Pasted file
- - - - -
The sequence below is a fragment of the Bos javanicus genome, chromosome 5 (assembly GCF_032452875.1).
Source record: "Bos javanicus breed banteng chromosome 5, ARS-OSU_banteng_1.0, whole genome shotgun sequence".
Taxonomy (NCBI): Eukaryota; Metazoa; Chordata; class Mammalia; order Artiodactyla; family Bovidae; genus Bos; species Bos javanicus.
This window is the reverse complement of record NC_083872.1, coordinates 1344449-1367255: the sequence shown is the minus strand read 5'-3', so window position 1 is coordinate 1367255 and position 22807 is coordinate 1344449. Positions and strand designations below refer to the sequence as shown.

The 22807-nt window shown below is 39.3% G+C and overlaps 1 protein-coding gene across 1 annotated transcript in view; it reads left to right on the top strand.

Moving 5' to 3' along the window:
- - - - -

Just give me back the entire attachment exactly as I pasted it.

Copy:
The sequence below is a fragment of the Bos javanicus genome, chromosome 5 (assembly GCF_032452875.1).
Source record: "Bos javanicus breed banteng chromosome 5, ARS-OSU_banteng_1.0, whole genome shotgun sequence".
Taxonomy (NCBI): Eukaryota; Metazoa; Chordata; class Mammalia; order Artiodactyla; family Bovidae; genus Bos; species Bos javanicus.
This window is the reverse complement of record NC_083872.1, coordinates 1344449-1367255: the sequence shown is the minus strand read 5'-3', so window position 1 is coordinate 1367255 and position 22807 is coordinate 1344449. Positions and strand designations below refer to the sequence as shown.

The 22807-nt window shown below is 39.3% G+C and overlaps 1 protein-coding gene across 1 annotated transcript in view; it reads left to right on the top strand.

Moving 5' to 3' along the window: